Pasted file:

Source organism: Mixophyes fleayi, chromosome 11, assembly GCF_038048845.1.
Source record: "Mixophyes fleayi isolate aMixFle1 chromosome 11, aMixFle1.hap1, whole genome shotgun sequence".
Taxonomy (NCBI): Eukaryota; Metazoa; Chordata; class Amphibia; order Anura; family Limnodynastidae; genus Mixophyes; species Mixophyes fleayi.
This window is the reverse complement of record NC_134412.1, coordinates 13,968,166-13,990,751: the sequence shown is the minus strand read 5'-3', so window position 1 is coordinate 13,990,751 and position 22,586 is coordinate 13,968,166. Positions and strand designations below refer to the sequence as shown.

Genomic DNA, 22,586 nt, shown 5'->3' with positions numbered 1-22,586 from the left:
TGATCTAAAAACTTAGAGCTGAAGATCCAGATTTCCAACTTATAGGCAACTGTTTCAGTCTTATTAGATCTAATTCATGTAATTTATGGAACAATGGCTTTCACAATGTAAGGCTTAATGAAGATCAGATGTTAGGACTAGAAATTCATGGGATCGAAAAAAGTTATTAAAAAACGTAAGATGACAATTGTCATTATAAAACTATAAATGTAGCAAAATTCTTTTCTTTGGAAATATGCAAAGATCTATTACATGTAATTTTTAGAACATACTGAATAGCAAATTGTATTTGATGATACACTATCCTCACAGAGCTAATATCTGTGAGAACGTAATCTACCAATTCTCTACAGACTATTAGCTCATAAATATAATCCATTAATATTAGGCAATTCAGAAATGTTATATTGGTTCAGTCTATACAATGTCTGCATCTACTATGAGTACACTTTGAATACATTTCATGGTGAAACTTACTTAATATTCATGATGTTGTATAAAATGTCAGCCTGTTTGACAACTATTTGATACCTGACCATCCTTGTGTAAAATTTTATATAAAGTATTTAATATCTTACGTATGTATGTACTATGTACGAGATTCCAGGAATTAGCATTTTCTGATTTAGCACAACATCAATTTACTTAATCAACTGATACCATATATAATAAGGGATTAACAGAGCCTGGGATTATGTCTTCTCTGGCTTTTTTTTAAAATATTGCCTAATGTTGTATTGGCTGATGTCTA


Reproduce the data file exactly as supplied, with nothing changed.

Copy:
Source organism: Mixophyes fleayi, chromosome 11, assembly GCF_038048845.1.
Source record: "Mixophyes fleayi isolate aMixFle1 chromosome 11, aMixFle1.hap1, whole genome shotgun sequence".
Taxonomy (NCBI): Eukaryota; Metazoa; Chordata; class Amphibia; order Anura; family Limnodynastidae; genus Mixophyes; species Mixophyes fleayi.
This window is the reverse complement of record NC_134412.1, coordinates 13,968,166-13,990,751: the sequence shown is the minus strand read 5'-3', so window position 1 is coordinate 13,990,751 and position 22,586 is coordinate 13,968,166. Positions and strand designations below refer to the sequence as shown.

Genomic DNA, 22,586 nt, shown 5'->3' with positions numbered 1-22,586 from the left:
TGATCTAAAAACTTAGAGCTGAAGATCCAGATTTCCAACTTATAGGCAACTGTTTCAGTCTTATTAGATCTAATTCATGTAATTTATGGAACAATGGCTTTCACAATGTAAGGCTTAATGAAGATCAGATGTTAGGACTAGAAATTCATGGGATCGAAAAAAGTTATTAAAAAACGTAAGATGACAATTGTCATTATAAAACTATAAATGTAGCAAAATTCTTTTCTTTGGAAATATGCAAAGATCTATTACATGTAATTTTTAGAACATACTGAATAGCAAATTGTATTTGATGATACACTATCCTCACAGAGCTAATATCTGTGAGAACGTAATCTACCAATTCTCTACAGACTATTAGCTCATAAATATAATCCATTAATATTAGGCAATTCAGAAATGTTATATTGGTTCAGTCTATACAATGTCTGCATCTACTATGAGTACACTTTGAATACATTTCATGGTGAAACTTACTTAATATTCATGATGTTGTATAAAATGTCAGCCTGTTTGACAACTATTTGATACCTGACCATCCTTGTGTAAAATTTTATATAAAGTATTTAATATCTTACGTATGTATGTACTATGTACGAGATTCCAGGAATTAGCATTTTCTGATTTAGCACAACATCAATTTACTTAATCAACTGATACCATATATAATAAGGGATTAACAGAGCCTGGGATTATGTCTTCTCTGGCTTTTTTTTAAAATATTGCCTAATGTTGTATTGGCTGATGTCTA